February 10, 2010

The Grateful Dead - Terrapin Station

Genre(s) - Psychedelic rock
Origin - San Francisco, California
Year of release - 1977
Bitrate - 128 kbps
Size - 31.89 MB

I'm a big fan of the Dead's expansive hallucinogenic jamscapes of the sixties, as well as their sudden turn to folk music in 1970. The material that followed American Beauty never caught much of my attention except for this one; Terrapin Station. It's a very organic rock album that is still nothing like what they did in their first five or so years. There's a psychedelic edge but it is not as consciously pushed, rather a pleasant side effect. It's very relaxing music. The album's raison d'être is of course to showcase the heavenly title track, a decent 16 minute course through all kinds of different moods. Plaintive verses, smooth and chilled-out, then a cautious preparation for the finale, and through a blistering drum solo (that will not bore even you) to the climax that sounds like the sky is breaking and a coked-up angel's chorus descends down to earth to herald the second coming of our estimated prophet.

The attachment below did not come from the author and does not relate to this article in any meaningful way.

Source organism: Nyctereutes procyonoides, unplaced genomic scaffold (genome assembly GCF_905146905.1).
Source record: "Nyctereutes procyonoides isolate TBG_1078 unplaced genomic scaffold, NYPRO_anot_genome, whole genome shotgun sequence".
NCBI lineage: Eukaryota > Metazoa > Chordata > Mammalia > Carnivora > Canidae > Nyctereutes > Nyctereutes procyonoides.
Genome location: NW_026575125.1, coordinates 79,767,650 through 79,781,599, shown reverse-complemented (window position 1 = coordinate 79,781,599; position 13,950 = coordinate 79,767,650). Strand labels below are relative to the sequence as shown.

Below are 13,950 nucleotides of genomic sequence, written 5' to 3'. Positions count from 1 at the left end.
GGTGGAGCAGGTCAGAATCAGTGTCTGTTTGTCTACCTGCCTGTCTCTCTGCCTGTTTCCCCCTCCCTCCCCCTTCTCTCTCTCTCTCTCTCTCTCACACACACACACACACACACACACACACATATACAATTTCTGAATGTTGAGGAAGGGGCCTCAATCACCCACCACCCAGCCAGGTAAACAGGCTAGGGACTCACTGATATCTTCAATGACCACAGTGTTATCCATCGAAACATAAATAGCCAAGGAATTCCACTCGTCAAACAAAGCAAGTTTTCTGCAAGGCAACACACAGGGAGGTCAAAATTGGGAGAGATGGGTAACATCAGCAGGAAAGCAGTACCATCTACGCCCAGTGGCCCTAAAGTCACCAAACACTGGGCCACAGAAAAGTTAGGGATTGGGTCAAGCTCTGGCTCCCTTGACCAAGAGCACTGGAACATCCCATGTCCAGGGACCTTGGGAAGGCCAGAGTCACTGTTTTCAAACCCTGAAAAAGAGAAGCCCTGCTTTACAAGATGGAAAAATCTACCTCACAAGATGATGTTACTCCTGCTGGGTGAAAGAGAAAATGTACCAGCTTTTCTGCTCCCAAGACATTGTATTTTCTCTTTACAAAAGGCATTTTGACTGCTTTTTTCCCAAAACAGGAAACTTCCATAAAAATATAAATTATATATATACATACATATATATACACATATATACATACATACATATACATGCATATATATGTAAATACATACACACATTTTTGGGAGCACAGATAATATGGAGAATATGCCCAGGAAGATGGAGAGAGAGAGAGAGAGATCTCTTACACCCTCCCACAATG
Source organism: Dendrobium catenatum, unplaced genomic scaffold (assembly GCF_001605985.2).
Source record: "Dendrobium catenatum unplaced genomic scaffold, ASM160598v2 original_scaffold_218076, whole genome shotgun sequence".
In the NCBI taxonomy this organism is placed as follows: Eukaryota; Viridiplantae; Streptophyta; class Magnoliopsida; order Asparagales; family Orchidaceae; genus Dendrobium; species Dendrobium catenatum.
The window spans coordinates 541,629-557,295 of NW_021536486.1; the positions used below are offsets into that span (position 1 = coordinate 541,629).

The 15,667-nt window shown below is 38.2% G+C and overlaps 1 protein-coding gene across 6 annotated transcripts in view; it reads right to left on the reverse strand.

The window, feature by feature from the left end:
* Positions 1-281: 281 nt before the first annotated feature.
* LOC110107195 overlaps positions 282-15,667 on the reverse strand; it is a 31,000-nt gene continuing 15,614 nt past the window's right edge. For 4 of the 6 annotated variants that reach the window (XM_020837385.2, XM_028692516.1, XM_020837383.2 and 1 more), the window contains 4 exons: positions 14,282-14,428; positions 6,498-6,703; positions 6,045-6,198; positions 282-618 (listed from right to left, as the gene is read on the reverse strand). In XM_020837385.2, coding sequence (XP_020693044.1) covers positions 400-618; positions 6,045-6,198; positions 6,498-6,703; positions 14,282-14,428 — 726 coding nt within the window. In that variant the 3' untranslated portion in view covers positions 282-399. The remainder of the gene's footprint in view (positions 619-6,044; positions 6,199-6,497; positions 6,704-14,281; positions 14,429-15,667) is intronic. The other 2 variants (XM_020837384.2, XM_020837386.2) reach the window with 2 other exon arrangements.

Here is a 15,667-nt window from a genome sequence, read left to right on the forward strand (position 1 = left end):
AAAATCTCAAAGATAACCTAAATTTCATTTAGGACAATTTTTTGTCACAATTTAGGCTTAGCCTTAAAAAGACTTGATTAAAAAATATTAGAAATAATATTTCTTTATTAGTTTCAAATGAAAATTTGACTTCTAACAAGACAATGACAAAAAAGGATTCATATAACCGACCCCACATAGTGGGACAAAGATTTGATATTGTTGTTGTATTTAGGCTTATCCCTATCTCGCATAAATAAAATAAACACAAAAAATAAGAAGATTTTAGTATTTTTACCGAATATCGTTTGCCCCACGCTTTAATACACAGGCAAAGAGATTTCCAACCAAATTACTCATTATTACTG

1. Estimated prophet
  2. Dancing in the streets
  3. Passenger
  4. Samson and Delilah
  5. Sunrise
  6. Terrapin Station, pt. 1
Load it down


  1. Is there a reason there's no Terrapin Station, pt. 2? Just curious.

  2. A part 2 was just never written... there doesn't seem to be any specific reason for this.

  3. Ah!! Did some research and stand corrected.

    Some parts of a part two WERE written by Robert Hunter, a ghost member of the Dead, he wrote a lot of their lyrics. It seems as if he vainly struggled to unify his ideas into a worthy follow-up, so instead it ended up as several separate tracks on a solo album by Robert, called Jack O'Roses.


    Decent investigation pays off. :)